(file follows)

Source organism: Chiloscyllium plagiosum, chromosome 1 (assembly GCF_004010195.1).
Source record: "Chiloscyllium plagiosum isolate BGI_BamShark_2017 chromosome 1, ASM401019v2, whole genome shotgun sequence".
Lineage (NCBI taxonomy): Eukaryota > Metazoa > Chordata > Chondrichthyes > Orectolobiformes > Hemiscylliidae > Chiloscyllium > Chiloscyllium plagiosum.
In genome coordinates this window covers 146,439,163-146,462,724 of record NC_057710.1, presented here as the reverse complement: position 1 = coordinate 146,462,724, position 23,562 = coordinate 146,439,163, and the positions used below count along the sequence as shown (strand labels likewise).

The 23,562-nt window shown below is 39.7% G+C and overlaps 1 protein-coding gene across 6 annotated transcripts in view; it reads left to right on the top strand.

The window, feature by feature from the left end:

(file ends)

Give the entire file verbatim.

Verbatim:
Source organism: Chiloscyllium plagiosum, chromosome 1 (assembly GCF_004010195.1).
Source record: "Chiloscyllium plagiosum isolate BGI_BamShark_2017 chromosome 1, ASM401019v2, whole genome shotgun sequence".
Lineage (NCBI taxonomy): Eukaryota > Metazoa > Chordata > Chondrichthyes > Orectolobiformes > Hemiscylliidae > Chiloscyllium > Chiloscyllium plagiosum.
In genome coordinates this window covers 146,439,163-146,462,724 of record NC_057710.1, presented here as the reverse complement: position 1 = coordinate 146,462,724, position 23,562 = coordinate 146,439,163, and the positions used below count along the sequence as shown (strand labels likewise).

The 23,562-nt window shown below is 39.7% G+C and overlaps 1 protein-coding gene across 6 annotated transcripts in view; it reads left to right on the top strand.

The window, feature by feature from the left end: